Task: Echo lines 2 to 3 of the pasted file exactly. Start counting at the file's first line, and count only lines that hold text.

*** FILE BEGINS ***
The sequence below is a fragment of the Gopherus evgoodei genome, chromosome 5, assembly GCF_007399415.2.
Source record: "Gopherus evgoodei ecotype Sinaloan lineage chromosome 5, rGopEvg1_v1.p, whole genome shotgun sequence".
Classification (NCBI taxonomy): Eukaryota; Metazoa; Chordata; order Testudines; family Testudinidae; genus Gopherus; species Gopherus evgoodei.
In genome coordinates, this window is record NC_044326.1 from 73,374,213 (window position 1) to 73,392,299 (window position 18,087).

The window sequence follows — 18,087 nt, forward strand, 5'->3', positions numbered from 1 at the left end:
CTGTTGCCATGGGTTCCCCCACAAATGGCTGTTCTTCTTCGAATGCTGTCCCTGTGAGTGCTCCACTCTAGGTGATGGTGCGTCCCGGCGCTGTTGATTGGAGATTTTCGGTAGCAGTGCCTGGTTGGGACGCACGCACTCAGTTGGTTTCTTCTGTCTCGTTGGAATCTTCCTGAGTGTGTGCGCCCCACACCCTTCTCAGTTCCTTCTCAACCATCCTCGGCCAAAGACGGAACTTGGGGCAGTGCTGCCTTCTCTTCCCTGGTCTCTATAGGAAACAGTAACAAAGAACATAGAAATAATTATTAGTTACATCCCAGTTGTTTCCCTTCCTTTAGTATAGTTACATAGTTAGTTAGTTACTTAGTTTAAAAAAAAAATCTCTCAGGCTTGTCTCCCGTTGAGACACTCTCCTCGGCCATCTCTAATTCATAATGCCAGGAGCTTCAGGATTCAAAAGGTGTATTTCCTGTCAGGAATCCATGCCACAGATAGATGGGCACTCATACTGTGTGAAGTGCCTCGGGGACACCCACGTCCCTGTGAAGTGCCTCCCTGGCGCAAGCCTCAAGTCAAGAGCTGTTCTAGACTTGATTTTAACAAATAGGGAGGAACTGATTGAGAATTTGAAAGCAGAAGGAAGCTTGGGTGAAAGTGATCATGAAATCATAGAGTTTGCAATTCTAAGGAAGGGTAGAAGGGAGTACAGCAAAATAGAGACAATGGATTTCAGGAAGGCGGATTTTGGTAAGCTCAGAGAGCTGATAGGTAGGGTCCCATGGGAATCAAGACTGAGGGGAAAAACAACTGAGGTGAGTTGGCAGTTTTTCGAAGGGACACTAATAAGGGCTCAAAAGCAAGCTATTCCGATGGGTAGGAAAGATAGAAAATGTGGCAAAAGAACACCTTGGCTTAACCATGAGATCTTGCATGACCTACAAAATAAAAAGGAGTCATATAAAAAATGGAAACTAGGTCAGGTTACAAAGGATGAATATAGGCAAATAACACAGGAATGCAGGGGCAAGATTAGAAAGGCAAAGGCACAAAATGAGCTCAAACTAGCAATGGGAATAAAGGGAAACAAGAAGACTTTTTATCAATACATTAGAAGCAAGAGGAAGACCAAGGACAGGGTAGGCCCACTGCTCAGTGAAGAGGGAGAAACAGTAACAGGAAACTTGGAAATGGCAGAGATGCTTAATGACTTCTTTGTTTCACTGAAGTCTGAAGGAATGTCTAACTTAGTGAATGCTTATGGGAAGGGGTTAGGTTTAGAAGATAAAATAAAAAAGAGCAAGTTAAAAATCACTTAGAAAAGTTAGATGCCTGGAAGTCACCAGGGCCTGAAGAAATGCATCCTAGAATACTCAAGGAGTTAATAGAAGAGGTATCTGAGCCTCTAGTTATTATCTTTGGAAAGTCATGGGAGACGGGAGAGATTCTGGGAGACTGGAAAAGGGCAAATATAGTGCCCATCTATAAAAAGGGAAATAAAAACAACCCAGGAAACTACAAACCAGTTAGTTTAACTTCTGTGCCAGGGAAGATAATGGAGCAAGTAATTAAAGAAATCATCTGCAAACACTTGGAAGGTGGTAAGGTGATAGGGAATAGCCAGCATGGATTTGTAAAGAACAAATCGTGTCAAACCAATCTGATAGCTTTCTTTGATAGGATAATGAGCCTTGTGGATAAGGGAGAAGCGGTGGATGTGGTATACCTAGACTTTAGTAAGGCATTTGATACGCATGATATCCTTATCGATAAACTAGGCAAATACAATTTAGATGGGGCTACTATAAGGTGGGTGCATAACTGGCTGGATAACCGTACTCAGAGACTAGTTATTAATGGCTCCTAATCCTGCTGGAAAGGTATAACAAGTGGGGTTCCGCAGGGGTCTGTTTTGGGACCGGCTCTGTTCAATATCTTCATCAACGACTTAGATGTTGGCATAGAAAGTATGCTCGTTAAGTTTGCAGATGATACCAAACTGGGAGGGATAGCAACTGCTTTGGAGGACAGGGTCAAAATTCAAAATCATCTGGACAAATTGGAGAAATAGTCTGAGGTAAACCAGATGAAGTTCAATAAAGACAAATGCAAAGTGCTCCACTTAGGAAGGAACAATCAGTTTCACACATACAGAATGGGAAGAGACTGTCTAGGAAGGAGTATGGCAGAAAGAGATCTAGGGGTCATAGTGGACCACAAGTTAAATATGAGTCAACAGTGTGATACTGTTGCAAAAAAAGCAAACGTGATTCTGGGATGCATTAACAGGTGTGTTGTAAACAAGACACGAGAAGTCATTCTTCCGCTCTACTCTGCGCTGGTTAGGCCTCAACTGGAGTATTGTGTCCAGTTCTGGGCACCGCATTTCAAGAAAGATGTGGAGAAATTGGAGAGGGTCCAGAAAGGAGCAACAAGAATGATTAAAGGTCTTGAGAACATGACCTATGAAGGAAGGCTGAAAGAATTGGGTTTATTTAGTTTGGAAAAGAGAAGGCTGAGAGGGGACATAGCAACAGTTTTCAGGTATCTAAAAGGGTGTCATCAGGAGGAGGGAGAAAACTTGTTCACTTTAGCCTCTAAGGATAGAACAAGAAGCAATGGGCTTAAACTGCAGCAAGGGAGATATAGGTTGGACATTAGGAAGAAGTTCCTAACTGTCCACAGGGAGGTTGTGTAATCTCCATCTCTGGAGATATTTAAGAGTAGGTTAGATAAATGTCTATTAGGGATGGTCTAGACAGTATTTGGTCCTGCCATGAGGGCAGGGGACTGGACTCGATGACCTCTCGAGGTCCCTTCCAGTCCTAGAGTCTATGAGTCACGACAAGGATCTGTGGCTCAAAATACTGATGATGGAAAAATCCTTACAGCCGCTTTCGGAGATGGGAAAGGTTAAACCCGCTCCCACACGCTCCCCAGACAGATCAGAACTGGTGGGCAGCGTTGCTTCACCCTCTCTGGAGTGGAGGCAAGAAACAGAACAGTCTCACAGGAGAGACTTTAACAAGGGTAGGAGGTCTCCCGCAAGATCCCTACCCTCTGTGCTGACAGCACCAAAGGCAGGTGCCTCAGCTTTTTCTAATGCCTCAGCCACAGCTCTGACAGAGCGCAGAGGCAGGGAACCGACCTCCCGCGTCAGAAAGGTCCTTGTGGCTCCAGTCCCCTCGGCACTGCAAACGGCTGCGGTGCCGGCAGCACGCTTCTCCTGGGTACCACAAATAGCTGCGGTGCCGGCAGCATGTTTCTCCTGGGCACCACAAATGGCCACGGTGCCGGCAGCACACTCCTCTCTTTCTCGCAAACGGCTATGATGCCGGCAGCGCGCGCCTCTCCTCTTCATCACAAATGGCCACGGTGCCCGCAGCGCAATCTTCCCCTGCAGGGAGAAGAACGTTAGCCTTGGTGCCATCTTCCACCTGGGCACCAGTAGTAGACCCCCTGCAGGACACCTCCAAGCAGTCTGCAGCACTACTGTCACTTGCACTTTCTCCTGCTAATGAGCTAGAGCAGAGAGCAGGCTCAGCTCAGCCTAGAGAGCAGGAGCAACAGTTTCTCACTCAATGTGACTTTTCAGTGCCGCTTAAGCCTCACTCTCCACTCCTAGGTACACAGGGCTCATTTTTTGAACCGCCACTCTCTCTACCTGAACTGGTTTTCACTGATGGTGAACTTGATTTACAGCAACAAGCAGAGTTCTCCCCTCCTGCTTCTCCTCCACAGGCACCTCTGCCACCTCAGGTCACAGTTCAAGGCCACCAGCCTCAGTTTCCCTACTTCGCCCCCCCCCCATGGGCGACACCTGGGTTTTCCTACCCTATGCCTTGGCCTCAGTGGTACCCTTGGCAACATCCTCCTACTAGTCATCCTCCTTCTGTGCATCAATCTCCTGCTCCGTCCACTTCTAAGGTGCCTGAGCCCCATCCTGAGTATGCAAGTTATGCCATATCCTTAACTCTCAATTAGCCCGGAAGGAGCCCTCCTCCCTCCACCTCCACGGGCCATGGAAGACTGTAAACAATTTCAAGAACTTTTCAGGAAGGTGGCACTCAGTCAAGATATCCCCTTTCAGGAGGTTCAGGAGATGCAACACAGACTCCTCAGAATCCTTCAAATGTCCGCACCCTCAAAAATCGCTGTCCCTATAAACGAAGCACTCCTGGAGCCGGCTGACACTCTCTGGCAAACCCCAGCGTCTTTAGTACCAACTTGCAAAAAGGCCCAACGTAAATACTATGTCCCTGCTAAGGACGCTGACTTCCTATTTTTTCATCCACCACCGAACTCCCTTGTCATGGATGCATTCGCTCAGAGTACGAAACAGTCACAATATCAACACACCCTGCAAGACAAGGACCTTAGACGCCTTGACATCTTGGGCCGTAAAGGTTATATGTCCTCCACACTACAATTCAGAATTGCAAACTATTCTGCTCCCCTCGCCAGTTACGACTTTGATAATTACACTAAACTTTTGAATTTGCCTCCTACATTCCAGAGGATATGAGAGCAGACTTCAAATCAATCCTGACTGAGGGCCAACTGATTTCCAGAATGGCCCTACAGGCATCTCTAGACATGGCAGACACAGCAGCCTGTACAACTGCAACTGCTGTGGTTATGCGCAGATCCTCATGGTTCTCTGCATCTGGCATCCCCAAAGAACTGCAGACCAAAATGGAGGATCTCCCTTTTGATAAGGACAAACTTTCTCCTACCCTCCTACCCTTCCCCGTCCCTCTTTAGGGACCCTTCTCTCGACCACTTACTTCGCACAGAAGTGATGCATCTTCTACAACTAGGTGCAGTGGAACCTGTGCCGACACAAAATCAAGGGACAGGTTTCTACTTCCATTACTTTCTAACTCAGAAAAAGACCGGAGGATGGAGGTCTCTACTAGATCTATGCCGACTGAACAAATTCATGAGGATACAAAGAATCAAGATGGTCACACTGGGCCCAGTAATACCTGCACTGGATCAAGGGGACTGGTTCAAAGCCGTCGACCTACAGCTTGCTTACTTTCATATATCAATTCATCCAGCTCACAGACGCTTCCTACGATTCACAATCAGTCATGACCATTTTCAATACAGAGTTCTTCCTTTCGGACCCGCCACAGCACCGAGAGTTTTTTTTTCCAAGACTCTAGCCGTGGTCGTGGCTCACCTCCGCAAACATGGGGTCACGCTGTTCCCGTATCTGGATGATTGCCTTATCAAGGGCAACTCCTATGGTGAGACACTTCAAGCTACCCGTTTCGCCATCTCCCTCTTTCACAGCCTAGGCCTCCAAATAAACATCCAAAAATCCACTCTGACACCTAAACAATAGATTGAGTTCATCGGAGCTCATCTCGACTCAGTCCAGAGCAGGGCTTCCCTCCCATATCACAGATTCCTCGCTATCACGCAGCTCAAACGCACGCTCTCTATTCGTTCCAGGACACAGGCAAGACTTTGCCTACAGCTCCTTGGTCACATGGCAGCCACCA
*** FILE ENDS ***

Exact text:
Source record: "Gopherus evgoodei ecotype Sinaloan lineage chromosome 5, rGopEvg1_v1.p, whole genome shotgun sequence".
Classification (NCBI taxonomy): Eukaryota; Metazoa; Chordata; order Testudines; family Testudinidae; genus Gopherus; species Gopherus evgoodei.